If you really want to learn how to make games that's great, and right now is one of the easiest times in the world to both build games and distribute them to people. You've got the indie channel of XBLA, iPhone app stores, Facebook, Flash portals. All of which are fantastic places to start and don't require you to spend either the time, money, or find the people needed to make a big project.

I encourage you to build games, but start small.


Seems like none of the stuff you listed: financing, player-participation, "unique" items really get at the issue of whether your project is worth pursuing.

Is the game fun?

If yes, go. If no, don't.

All that stuff would be neat. Really! But honestly, it's fairly minor details. Or am I missing something?


This "unique" you're talking about is just plain foolishness.

Let's say you somehow manage to build this game (you won't, as wkerslake pointed out).

1) it doesn't scale. If your player base grows, you'll have to hire more and more artists just to create tons of "unique" arts. Add up the time the design team will spend creating the stats and name for these objects.

2) if you do all this work for just a single unique item, of course it means that you expect to gain from selling it enough money to repay its cost. Uh, no, you're giving them for free. WTF, lol.

3) if a player stops playing, the unique items he has are "lost" to the game. And since the game is supposedly played by tons of people, most people won't ever see most items. This smells of pointless to me. You have assets: use them! Don't hide them!

  • \$\begingroup\$ 1) That is why, if I'd manage this game (and I probably won't), I'd only relied on offshore artists. Core team just has to organize all this. 2)3) Yep, economic model is just, like, 0% thinked out. \$\endgroup\$
    – Dan Ganiev
    Nov 17, 2010 at 13:19

I love the idea of an incremental development approach. Many games have gone to a season-based model, and some (try to) have a monthly new bonus mission, to keep players coming back regularly. I could see something like that, where each project the developer has to perform is smaller, and thus hopefully easier to plan and pull off, being useful in reducing the risk and up-front investment of keeping the service running. (That said, the voices here are right in that an MMORPG combines pretty much all the problems you can have in programming into one app, so there will be a major up-front investment to even get started with the first mission)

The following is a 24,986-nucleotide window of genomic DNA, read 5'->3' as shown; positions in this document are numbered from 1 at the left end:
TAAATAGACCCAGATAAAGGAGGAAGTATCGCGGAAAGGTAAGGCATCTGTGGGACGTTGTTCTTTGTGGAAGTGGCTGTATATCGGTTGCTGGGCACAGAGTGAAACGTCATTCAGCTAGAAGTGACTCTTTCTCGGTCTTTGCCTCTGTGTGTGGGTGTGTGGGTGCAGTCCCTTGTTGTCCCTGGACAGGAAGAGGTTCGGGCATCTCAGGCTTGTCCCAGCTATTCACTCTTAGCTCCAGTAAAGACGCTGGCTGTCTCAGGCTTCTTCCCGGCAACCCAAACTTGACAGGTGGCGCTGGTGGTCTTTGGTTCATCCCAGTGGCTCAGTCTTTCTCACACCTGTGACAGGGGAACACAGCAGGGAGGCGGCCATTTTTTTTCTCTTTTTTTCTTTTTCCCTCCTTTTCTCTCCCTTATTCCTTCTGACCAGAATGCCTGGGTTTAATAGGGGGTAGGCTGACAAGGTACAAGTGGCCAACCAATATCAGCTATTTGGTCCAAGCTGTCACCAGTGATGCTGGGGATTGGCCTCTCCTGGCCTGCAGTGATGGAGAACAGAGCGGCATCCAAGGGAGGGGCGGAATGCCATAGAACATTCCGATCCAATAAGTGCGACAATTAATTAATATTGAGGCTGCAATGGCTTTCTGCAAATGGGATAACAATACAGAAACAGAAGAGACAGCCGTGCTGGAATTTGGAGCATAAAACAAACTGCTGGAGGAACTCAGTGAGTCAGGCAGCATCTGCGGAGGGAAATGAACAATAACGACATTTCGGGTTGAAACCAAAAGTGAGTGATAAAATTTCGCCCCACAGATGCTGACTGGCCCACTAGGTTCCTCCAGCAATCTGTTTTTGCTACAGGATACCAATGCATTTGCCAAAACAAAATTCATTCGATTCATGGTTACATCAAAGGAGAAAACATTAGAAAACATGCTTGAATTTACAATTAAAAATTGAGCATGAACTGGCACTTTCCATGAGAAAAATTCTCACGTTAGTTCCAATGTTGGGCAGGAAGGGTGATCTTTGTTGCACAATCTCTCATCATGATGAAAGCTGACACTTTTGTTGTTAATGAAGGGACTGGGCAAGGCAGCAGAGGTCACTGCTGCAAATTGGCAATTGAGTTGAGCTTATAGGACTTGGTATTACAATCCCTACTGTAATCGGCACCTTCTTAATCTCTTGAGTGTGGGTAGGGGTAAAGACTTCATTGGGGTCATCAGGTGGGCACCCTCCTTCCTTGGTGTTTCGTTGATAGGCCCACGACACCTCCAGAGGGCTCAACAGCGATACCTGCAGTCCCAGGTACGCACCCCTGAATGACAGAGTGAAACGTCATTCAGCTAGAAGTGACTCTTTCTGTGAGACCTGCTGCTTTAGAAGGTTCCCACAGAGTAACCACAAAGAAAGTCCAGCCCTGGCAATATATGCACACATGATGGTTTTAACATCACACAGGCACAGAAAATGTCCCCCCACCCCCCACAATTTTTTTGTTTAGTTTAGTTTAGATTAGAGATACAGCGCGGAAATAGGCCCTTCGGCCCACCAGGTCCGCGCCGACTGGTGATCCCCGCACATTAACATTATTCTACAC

I'm not quite sure of the point of the item design process, though. If I understand you correctly, you're essentially open-sourcing the easy, inexpensive parts, and the ones that need to be coordinated for gameplay impact.

Everything that involves manual labor is expensive, especially because it takes much longer to create something than to consume it. Which is why most MMORPGs have some form of grinding, levelling and procedurally generated encounters to while away the time until the next manually generated content is finished.

You seem to be keeping all the stuff that needs a budget and is difficult, or thinking you can "offshore" them to make them cheaper. If it was so easy to outsource graphics artists, I'd think the big MMORPGs would already be doing it. It's hard to communicate with designers and keep a design coherent across multiple designers.

Shouldn't you be doing it the other way around? I could see people submitting their own small art assets for items, using an animation builder to tinker out the look and colors, creating their own missions. Maybe you could have a sort of "contest" where people who generate nice assets get the assets integrated into the game as part of missions or loot drops, and the ones who don't win can use their items as vanity items in social zones.

But given how difficult balancing out item stats is, and how important it is that nobody take advantage of this (because it affects other players, not just the one making the item), I would leave that to your designers. Maybe provide a pre-built class of stats for testing or so, maybe with a UI that lets you customize stats within strict limits, so it's impossible to make an unbalanced item. Similarly, you could make the weapon designs based on a construction kit-like approach, where you can combine different weapon parts and color them or texture them within limits.

Still, you'd have manual labor even then, because someone needs to review all the submissions, not just for quality, but also to make sure nobody just steals art assets from somewhere and submits them.